The newly amended Employment Equity (EE) Act which will aid workplace transformation in South Africa is set to come into operation on 01 September 2023.

The amended EE Act of 1998 will empower the Employment and Labour Minister to regulate sector specific EE targets and to regulate compliance criteria to issue EE Compliance Certificates in terms of Section 53 of the EE Act.

The Employment Equity Amendment Bill, 2020 was passed by Parliament on 17 May 2022 and is waiting for the assenting and signing into law by the President.

Department of Employment and Labour’s Acting Deputy Director-General (DDG) of Labour Policy and Industrial Relations (LP&IR), Thembinkosi Mkalipi, said the signing of the Bill by President Cyril Ramaphosa is imminent.

He said this was expected to happen between now and beginning of the new year.

“The main objectives of the Amendments are to empower the Minister to regulate sector specific EE Targets and to regulate compliance criteria to issue EE Compliance Certificates in terms of Section 53 of the EE Act. This means that organisations that do business with the State will have to be in good standing when it comes to compliance with EE,” Mkalipi said.

He cautioned that even those businesses that do not necessarily do business directly with the State will have to comply with the law. 

Engagements on the setting of sector specific EE targets started in June 2019 and will be completed by the end of September 2022.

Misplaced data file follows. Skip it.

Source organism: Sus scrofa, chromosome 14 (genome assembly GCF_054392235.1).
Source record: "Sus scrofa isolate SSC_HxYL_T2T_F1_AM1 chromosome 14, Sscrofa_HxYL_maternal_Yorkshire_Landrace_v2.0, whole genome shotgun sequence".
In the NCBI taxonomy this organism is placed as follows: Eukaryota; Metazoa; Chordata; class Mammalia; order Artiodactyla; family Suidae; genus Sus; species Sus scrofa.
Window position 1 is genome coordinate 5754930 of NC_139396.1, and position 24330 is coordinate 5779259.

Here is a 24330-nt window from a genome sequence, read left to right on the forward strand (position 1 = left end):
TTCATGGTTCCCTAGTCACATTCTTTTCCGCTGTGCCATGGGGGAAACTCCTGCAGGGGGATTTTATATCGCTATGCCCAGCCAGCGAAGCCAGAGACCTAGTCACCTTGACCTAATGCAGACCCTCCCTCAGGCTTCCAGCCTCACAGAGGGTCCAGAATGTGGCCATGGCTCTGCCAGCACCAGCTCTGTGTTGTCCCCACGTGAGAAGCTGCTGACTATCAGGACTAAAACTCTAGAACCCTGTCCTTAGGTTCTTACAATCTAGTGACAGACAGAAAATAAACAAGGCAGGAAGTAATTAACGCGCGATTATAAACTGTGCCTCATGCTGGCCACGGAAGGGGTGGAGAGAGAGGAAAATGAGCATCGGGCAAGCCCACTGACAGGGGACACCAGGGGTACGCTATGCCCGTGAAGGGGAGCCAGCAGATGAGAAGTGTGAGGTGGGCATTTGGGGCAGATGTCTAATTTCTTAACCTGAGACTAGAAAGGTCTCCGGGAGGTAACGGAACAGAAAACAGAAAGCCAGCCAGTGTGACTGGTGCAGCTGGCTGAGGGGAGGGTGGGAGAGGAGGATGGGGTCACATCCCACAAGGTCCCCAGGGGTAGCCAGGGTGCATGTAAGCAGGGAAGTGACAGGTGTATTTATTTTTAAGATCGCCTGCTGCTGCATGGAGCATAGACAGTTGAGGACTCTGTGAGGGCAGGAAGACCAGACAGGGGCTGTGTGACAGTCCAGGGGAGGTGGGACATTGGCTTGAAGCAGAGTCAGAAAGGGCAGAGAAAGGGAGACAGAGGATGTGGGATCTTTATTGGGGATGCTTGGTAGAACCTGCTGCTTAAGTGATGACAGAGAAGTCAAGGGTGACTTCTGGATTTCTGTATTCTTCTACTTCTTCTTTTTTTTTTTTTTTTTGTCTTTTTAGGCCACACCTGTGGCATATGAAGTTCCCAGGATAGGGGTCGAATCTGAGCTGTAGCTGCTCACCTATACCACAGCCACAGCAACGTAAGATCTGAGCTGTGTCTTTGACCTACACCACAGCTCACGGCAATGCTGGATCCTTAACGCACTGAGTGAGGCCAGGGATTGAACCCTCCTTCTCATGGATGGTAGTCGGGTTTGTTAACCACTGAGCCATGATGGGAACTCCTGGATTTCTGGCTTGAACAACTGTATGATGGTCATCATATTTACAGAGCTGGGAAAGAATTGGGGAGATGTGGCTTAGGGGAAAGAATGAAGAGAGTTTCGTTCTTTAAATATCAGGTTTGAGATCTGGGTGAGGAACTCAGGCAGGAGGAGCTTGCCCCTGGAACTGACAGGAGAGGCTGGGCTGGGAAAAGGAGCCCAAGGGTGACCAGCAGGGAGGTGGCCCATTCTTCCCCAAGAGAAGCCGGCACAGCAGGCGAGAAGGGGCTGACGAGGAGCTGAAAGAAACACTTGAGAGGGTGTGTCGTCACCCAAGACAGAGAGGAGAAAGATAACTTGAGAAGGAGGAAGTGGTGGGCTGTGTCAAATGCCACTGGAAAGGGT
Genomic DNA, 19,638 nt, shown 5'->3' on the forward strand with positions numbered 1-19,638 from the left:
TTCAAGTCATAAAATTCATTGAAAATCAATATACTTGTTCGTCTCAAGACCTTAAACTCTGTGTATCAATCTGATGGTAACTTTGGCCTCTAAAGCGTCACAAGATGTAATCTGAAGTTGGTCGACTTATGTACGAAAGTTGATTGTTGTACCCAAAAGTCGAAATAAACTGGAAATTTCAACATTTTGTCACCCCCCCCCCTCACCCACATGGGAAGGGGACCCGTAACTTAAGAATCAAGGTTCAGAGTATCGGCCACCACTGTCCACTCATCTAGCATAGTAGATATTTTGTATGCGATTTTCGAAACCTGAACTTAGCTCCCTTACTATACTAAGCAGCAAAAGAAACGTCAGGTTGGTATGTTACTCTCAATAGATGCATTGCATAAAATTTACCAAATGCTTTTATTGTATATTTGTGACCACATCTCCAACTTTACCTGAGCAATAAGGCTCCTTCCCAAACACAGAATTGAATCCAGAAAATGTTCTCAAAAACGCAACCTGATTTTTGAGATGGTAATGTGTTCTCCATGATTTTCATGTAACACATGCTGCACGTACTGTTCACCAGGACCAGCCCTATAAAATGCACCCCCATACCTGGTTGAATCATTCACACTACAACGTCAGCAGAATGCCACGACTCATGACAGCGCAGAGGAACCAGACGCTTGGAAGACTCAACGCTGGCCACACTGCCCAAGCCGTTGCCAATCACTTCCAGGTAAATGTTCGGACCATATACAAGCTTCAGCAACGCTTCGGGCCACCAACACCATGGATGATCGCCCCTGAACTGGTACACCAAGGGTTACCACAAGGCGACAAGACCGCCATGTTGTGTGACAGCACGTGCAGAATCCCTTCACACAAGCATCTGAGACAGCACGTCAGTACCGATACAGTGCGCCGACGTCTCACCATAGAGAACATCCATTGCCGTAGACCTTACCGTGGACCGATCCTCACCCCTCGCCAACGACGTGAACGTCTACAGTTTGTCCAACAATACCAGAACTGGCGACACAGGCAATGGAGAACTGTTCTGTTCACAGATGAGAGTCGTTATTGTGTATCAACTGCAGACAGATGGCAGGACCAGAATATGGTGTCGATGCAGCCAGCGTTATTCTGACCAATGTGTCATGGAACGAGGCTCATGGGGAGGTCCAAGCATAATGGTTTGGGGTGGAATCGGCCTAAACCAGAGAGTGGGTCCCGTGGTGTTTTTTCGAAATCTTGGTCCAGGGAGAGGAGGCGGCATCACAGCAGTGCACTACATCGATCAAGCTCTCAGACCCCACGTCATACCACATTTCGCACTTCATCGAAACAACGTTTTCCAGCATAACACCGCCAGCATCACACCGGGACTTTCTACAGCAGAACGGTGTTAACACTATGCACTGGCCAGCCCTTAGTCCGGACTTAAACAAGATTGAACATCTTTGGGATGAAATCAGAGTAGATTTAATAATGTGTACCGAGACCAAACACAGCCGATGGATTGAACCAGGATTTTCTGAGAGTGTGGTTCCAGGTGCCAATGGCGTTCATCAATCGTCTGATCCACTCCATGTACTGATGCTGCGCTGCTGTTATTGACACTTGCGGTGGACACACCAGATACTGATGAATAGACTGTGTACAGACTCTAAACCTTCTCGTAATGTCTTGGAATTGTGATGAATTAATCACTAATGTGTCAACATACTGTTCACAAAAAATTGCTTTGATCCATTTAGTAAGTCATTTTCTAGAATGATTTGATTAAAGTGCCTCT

The Acting Deputy Director-General made these comments at the Eastcape Training Centre (ETC) in Gqeberha. This as the department and the Commission for Conciliation, Mediation and Arbitration (CCMA) 2022 Employment Equity workshop on Tuesday.

Mkalipi said the department will in due course publish the list of sector targets for public comment.

“The implication for employers is that if you have an EE plan in place it will be affected by the setting of targets and you will have to revisit your targets,” he said.

According to Mkalipi eighteen sectors have been consulted on the setting of EE targets.

Some of the sectors consulted include:

  • Education;
  • Water supply,
  • Sewerage management and remediation;
  • Accommodation and food services;
  • Human health and social work;
  • Agriculture, forestry and fishing;
  • Wholesale and retail trade;
  • Repair of motor vehicles and motorcycles;
  • Administrative and support;
  • Professional, scientific and technical;
  • Electricity, gas steam and air conditioning supply;
  • Financial and insurance activities.

The remaining sectors that are to be consulted between now and end of September 2022 include:

  • Mining and quarrying;
  • Public administration
  • Defence,
  • Manufacturing,
  • Information and communication,
  • Construction
  • Real estate

Mkalipi said a new EE online assessment system will be created to monitor the implementation of sector targets. He said the assessment will be done annually.

The system will allow employers to report on their planned targets and how they intend to achieve those.

In the financial year of 2024, the first year post sector target setting period – the system will be able to tell whether employers are achieving their target plans.

He added that in cases where employers were not meeting their target, they would need to have justifiable reasons for not achieving these.

“The system will accept in good faith all the information supplied. The department will through the inspectorate visit workplaces to verify if information submitted is genuine,” he said.